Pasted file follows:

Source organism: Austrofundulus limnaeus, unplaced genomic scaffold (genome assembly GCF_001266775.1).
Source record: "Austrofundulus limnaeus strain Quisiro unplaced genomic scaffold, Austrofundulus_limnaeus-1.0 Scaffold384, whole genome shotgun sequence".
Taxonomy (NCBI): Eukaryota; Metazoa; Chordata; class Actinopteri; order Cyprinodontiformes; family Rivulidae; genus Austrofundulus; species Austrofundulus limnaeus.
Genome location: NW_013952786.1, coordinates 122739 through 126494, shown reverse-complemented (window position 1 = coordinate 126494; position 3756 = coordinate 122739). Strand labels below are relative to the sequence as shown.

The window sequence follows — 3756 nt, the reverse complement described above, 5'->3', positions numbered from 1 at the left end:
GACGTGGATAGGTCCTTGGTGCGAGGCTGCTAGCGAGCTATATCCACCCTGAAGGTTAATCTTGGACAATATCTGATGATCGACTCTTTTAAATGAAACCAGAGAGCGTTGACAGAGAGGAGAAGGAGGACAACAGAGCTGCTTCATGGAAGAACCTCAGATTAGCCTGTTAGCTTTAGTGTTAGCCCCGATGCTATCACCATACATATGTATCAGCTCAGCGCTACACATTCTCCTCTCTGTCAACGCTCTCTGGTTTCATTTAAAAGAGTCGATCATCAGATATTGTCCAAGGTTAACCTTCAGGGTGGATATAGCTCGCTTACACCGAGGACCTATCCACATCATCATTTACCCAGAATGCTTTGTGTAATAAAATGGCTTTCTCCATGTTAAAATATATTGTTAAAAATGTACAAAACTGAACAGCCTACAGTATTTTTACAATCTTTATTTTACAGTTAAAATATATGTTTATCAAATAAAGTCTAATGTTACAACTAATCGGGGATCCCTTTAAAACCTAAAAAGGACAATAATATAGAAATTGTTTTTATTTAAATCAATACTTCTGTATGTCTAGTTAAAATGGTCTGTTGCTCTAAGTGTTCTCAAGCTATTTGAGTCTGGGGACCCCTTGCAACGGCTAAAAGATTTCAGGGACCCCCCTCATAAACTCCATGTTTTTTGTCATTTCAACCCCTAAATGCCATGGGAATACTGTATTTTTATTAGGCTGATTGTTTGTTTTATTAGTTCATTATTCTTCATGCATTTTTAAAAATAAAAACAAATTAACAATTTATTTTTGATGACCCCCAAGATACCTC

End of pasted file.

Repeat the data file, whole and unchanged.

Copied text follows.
Source organism: Austrofundulus limnaeus, unplaced genomic scaffold (genome assembly GCF_001266775.1).
Source record: "Austrofundulus limnaeus strain Quisiro unplaced genomic scaffold, Austrofundulus_limnaeus-1.0 Scaffold384, whole genome shotgun sequence".
Taxonomy (NCBI): Eukaryota; Metazoa; Chordata; class Actinopteri; order Cyprinodontiformes; family Rivulidae; genus Austrofundulus; species Austrofundulus limnaeus.
Genome location: NW_013952786.1, coordinates 122739 through 126494, shown reverse-complemented (window position 1 = coordinate 126494; position 3756 = coordinate 122739). Strand labels below are relative to the sequence as shown.

The window sequence follows — 3756 nt, the reverse complement described above, 5'->3', positions numbered from 1 at the left end:
GACGTGGATAGGTCCTTGGTGCGAGGCTGCTAGCGAGCTATATCCACCCTGAAGGTTAATCTTGGACAATATCTGATGATCGACTCTTTTAAATGAAACCAGAGAGCGTTGACAGAGAGGAGAAGGAGGACAACAGAGCTGCTTCATGGAAGAACCTCAGATTAGCCTGTTAGCTTTAGTGTTAGCCCCGATGCTATCACCATACATATGTATCAGCTCAGCGCTACACATTCTCCTCTCTGTCAACGCTCTCTGGTTTCATTTAAAAGAGTCGATCATCAGATATTGTCCAAGGTTAACCTTCAGGGTGGATATAGCTCGCTTACACCGAGGACCTATCCACATCATCATTTACCCAGAATGCTTTGTGTAATAAAATGGCTTTCTCCATGTTAAAATATATTGTTAAAAATGTACAAAACTGAACAGCCTACAGTATTTTTACAATCTTTATTTTACAGTTAAAATATATGTTTATCAAATAAAGTCTAATGTTACAACTAATCGGGGATCCCTTTAAAACCTAAAAAGGACAATAATATAGAAATTGTTTTTATTTAAATCAATACTTCTGTATGTCTAGTTAAAATGGTCTGTTGCTCTAAGTGTTCTCAAGCTATTTGAGTCTGGGGACCCCTTGCAACGGCTAAAAGATTTCAGGGACCCCCCTCATAAACTCCATGTTTTTTGTCATTTCAACCCCTAAATGCCATGGGAATACTGTATTTTTATTAGGCTGATTGTTTGTTTTATTAGTTCATTATTCTTCATGCATTTTTAAAAATAAAAACAAATTAACAATTTATTTTTGATGACCCCCAAGATACCTC